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Nicaragua Travel Guide – Know before you go

Nicaragua Travel Guide – Know before you go

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This is a complete Nicaragua travel guide that includes lots of relevant and helpful information such as the best time to visit, the top places to see, and amazing things to do in Nicaragua. I also explain things like the CA-4 visa, how much things cost, and a few different budgets to accommodate all types of travelers!

Nicaragua is one of Central America’s most visited destinations. Famous for sprawling beaches, huge volcanos, and a laid-back lifestyle most could only dream of, Nicaragua is a must-visit!

During my visit, Nicaragua never stopped blowing my mind. One minute I was surfing at a beautiful beach and the next I was hiking through rainforests spotting monkeys and searching for waterfalls. From the moment I crossed its southern border from Costa Rica, Nicaragua opened up its arms and drew me in.

To put it simply, I was hooked!

To help you prepare for a trip likely to be as memorable as mine, I’ve compiled all the things I learned about traveling Nicaragua in this one guide.

In this Nicaragua travel guide, I dive into everything you need to know before you go and also how to have the most amazing experience you can imagine!

Visa and Entry Requirements

Daniel surfing in San Juan del Sur Nicaragua
Daniel surfing in San Juan del Sur, Nicaragua

Getting into Nicaragua is the first step to having an amazing time there, and as such, it is the first topic of our Nicaragua Travel Guide! Travelers planning to enter Nicaragua will fall into one of the four categories below:

No visa required

The European Union, Australia, Canada, USA, and New Zealand citizens, as well as a huge list of other citizens, can enter Nicaragua with a valid passport for 90 days without a visa.

The entry fee for these countries not requiring a visa is $10 USD, paid at the border upon entry. You will need proof of onward travel and at least 6 months left until your passport expires.

If you wish to extend your stay you can do so by applying at any Nicaraguan immigration office or you could simply leave the country for 3 days and then re-enter within another 90 days. However, you cannot do a visa run to Honduras or El Salvador as they are part of the CA-4 agreement, and instead, you must head to Costa Rica if you plan to do your visa run by land.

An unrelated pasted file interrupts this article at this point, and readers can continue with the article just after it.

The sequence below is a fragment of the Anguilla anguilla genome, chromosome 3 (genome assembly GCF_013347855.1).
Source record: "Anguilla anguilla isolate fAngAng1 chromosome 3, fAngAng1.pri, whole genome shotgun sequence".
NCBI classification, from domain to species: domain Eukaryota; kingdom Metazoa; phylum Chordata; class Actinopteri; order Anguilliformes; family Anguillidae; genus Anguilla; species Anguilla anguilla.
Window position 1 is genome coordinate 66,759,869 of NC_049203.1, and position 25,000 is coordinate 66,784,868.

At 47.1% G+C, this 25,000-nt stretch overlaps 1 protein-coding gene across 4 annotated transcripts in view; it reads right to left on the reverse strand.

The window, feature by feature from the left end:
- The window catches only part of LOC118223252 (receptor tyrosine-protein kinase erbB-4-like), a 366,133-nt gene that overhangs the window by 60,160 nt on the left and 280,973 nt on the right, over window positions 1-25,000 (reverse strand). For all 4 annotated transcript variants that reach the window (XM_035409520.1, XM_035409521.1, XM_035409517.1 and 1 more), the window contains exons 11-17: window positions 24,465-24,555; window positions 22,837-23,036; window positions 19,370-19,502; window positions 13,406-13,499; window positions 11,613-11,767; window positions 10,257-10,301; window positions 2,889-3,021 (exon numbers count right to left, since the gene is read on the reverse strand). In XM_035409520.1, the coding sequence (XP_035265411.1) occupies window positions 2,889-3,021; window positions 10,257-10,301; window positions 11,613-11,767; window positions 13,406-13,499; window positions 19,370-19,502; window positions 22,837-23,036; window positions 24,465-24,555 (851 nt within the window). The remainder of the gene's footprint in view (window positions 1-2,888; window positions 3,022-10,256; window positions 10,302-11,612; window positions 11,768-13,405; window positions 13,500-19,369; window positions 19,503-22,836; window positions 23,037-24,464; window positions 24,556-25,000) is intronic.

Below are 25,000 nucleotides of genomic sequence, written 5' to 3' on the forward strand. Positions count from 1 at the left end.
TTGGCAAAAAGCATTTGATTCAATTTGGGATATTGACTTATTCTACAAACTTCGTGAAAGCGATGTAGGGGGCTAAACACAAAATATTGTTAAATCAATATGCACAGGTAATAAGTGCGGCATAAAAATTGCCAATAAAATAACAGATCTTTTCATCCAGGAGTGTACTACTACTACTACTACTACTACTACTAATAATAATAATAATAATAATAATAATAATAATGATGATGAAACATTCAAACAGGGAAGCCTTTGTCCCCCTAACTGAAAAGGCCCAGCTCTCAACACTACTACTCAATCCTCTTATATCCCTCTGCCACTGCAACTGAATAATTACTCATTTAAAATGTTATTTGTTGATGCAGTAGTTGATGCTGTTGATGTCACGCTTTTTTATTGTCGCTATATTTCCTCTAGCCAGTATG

A full list of countries that require/doesn’t require a visa can be found on this website.

Visa on arrival

Citizens of certain countries do not need to get a visa before coming to Nicaragua and instead are given one on arrival. This includes countries such as Colombia, Peru, most of Asia, and Africa.

The visa on arrival will cost $50 USD and can last for up to 90 days.

Visa Required

There is, however, a list of counties that do require a holiday visa in advance and these include China, India, and many more African and middle eastern nations. This visa can take between 4 to 6 weeks to process and is typically only granted for 30 days.

For countries that do need a visa, you will, in fact, get a visa to Honduras, Guatemala, El Salvador, and Nicaragua when you apply. This is because of the agreement between the 4 countries (C-4 Agreement.)

Nicaragua does impose fines on tourists who overstay their visas, however, they are minimal. The fine is $8 USD and another $2 USD per day you overstay.

CA-4 agreement

The CA-4 agreement is an agreement between Nicaragua, Honduras, Guatemala, and El Salvador that allows free movement between the countries.

With this agreement, the 90 days you get in any one of these countries applies to all of them. Meaning that if you spend 30 days in Nicaragua then you only have 60 days left in Honduras, El Salvador, and Guatemala.

Please note, that you will still need to pay entrance and exit fees to other CA-4 countries. In some countries like Guatemala, you can renew the 90 days in the country, however El Salvador and Nicaragua require you to leave the region altogether for a minimum of 3 days.

Currency and ATMs in Nicaragua

Hanging out at our hostel in San Juan del Sur, Nicaragua
The laidback life in San Juan del Sur


The currency in Nicaragua is called the Cordoba.  This currency is used throughout Nicaragua and for most locals, is the preferred currency.

With that said, USD is also widely excepted and many international businesses, like hostels and tour companies, prefer it. This is largely due to the volatility of the Cordoba and Nicaragua’s lack of financial stability.

At the time of writing this, 1 USD is worth 27 Cordoba (updated as of February 2023).


Banks are widespread in Nicaragua. Banks can be used to transfer money or change the currency in a safe and secure location.

Western Union is also available in Nicaragua, but their fees are high and should only be used in an emergency. Western Union is also more likely to change over damaged USD bills but at a poor exchange rate.


Throughout Nicaragua, you can find many ATMs without a hassle. The only exception to this is on the east coast where it is recommended to carry some emergency cash.

Eftpos (debit/credit card) is not widely excepted in Nicaragua and are only available at larger establishments. Most of these places charge a 5% surcharge (at least) to use credit or debit cards.